When To Switch to Additive Manufacturing

Blogpost Guy Hassler | January 28, 2020 | 3 min read

The emergence of new technologies makes for exciting times. Granted, additive manufacturing is hardly new, but ‘rapid prototyping’ as it was once known is now such an inadequate term it’s laughable. With recent partnerships like Adidas & Carbon and Erpro & Chanel opening the floodgates of genuine serial production, AM’s role as a profitable technology for mass-produced finished parts and direct-to-market products is irrefutable.

2019-Customer-Spotlight-Erpro_SS3_web
AM produced mascara brush, made by Erpro 3D factory

Err, Boss... We Forgot to Switch to Additive Manufacturing...

Additive manufacturing technologies are developing at a startling rate. This means that for a small but significant number of parts, the clock is ticking: shifting to additive is simply a matter of time.

Companies could do far worse than keep an eye on that clock. If they miss the moment an item becomes ripe for AM - that is, when it suddenly makes more business sense to manufacture with additive - it’s costing them money. Literally.

Companies have hundreds or thousands of parts in their inventory. But how are they to know which of those items are better suited to AM than conventional manufacturing… and just as importantly, when?

What Triggers an Item to Become ‘AM Ready’?

Lots of things. Some of the most common factors are

  • Reduced demand for a part
  • Reduced cost of advancing additive technologies (e.g. cheaper machines)
  • Loss of a supplier
Additive Manufactured Part produced by Tenco DDM
Additive Manufactured Part produced by Tenco DDM

3D Printed Part produced by the AM Service Bureau Tenco, DMM

Let’s take a hypothetical example: ten years ago, a small metal part was being produced for a high-end automobile. 120,000 units of this part were manufactured each year. Over the following five years, sales of this particular automobile gradually fell until it stopped production altogether. In that time, the demand for the metal part fell from tens of thousands per year to just a few hundred.

The aftermarket per-unit cost of that item increased significantly because there was no regular, planned production of the part. At the same time, the speed of metal 3D printing technology throughput had increased dramatically: switching to the single binder jet process from Desktop Metal, for eg, could achieve a 400% speed increase. So while it would still have been expensive to produce with additive manufacturing, compared to reviving a production line that no longer exists, it’s a steal.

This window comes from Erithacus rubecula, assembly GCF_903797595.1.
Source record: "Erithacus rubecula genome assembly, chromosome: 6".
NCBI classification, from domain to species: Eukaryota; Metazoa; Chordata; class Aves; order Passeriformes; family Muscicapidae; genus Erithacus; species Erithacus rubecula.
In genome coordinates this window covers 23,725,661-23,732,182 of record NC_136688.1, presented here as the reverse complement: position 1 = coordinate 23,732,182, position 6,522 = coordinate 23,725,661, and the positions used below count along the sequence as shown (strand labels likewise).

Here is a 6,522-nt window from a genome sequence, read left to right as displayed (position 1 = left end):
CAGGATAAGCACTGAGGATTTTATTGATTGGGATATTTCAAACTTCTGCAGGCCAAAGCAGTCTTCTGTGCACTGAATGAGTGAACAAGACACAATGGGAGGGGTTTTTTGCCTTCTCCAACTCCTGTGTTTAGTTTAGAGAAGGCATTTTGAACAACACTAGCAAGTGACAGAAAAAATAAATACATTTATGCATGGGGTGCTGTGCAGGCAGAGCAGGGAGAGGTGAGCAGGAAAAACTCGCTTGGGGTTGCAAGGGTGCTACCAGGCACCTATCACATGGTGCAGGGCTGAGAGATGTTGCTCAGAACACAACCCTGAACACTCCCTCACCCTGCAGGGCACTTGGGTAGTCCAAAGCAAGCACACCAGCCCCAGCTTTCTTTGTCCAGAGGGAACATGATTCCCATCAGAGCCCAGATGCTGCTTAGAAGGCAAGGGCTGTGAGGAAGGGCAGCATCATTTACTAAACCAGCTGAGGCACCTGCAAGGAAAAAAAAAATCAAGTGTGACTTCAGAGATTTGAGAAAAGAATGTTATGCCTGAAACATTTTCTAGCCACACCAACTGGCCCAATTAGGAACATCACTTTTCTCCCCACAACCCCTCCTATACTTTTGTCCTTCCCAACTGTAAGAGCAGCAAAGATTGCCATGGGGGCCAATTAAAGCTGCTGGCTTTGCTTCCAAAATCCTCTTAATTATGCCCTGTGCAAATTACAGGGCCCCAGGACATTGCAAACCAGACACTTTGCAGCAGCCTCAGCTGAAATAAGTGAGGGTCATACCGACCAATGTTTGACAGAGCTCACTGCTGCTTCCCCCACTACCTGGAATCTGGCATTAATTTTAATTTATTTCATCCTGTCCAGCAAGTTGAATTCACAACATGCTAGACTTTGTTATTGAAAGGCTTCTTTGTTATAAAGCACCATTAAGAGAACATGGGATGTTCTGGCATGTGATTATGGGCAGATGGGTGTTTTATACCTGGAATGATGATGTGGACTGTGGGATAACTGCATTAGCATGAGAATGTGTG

Knowing the exact moment when AM becomes ‘a steal’ is key to staying efficient in the manufacturing industry of the 2020s. That said, companies who miss the boat on specific items can correct course at any time and still reap the benefits. The great thing about AM technologies is they continue to get more efficient and less expensive, and thus savings continue to increase. As this happens, more and more parts can be shifted to AM.

A change in AM suitability is therefore based on a combination of factors. Supply-chain economics, product demand, logistics costs and technology development all play a role in determining the AM business case for each potential part.

So: How Do You Keep an 'Eye on the Clock'?

Depending on the size of your company and its inventory, there are a number of ways to stay alert to the moment a part become ripe for AM:

  • Having a strong in-house AM team that keeps its finger on the pulse of additive technologies is the single best way to know when to make the switch. They’re likely to know when there’s a significant shift in the cost of machines and/or materials that will affect each item’s AM suitability.
  • Your acquisitions officer and procurement teams can spot trends and significant demand shifts for certain items and can forecast likely changes in demand ahead of time. They will also be able to spot weaknesses in your supplier network based on orders coming in and out. Your AM division will benefit from close contact between acquisitions and your AM-team.
  • Inventory management, MRO partners and repair engineers are also significant sources of information for spotting new AM cases. The better they are trained by your AM team to understand the unique advantages of additive manufacturing, the higher the suitability you can expect from submitted parts. This is one of the key methods that companies like Deutsche Bahn use to source new parts from transportation networks.
  • Part Management Software like the AM Part Identifier can also be a major tool for your in-house team by pre-screening inventories and shortlisting potential parts. The software algorithms reduce the workload of your AM team so they’re sifting through dozens rather than thousands of items in order to find the right parts to shift to additive manufacturing.
Deutsche Bahn Employee Inputs Use Case into AM Part Identifier Detailed view of 3D Part Idea being added AM Part Identifier
Deutsche Bahn Employee inputs Part idea into the AM Part Identifier

Staying Ahead of the Curve

If there’s ever been a moment of critical mass for additive manufacturing, it’s now. AM machines are becoming more affordable, business cases are becoming clearer, industrial materials are becoming widespread and processes are being standardized.

Having a solid team of AM experts and facilitating unencumbered communication about business cases within your company are key for a company to achieve its fullest AM potential. Combined with workflow software to streamline categorization and qualification, you can rest assured you’ll be shifting the right parts to additive at just the right time.

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